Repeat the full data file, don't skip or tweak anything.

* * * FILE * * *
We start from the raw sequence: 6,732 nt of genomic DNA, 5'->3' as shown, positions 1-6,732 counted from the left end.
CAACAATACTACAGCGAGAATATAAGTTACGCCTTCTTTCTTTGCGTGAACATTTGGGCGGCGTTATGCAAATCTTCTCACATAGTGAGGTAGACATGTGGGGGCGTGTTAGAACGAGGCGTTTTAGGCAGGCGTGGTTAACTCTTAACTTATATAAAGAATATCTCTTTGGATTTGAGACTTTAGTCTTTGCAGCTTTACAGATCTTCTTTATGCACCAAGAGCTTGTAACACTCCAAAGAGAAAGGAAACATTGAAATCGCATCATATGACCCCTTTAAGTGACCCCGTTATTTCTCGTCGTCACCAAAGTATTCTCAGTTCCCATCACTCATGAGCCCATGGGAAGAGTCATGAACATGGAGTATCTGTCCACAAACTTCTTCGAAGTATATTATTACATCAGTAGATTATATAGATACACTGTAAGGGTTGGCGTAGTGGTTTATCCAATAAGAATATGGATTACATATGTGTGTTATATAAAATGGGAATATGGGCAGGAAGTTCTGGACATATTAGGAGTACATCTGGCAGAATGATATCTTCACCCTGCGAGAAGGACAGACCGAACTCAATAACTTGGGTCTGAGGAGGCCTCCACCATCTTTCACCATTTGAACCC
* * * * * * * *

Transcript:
We start from the raw sequence: 6,732 nt of genomic DNA, 5'->3' as shown, positions 1-6,732 counted from the left end.
CAACAATACTACAGCGAGAATATAAGTTACGCCTTCTTTCTTTGCGTGAACATTTGGGCGGCGTTATGCAAATCTTCTCACATAGTGAGGTAGACATGTGGGGGCGTGTTAGAACGAGGCGTTTTAGGCAGGCGTGGTTAACTCTTAACTTATATAAAGAATATCTCTTTGGATTTGAGACTTTAGTCTTTGCAGCTTTACAGATCTTCTTTATGCACCAAGAGCTTGTAACACTCCAAAGAGAAAGGAAACATTGAAATCGCATCATATGACCCCTTTAAGTGACCCCGTTATTTCTCGTCGTCACCAAAGTATTCTCAGTTCCCATCACTCATGAGCCCATGGGAAGAGTCATGAACATGGAGTATCTGTCCACAAACTTCTTCGAAGTATATTATTACATCAGTAGATTATATAGATACACTGTAAGGGTTGGCGTAGTGGTTTATCCAATAAGAATATGGATTACATATGTGTGTTATATAAAATGGGAATATGGGCAGGAAGTTCTGGACATATTAGGAGTACATCTGGCAGAATGATATCTTCACCCTGCGAGAAGGACAGACCGAACTCAATAACTTGGGTCTGAGGAGGCCTCCACCATCTTTCACCATTTGAACCC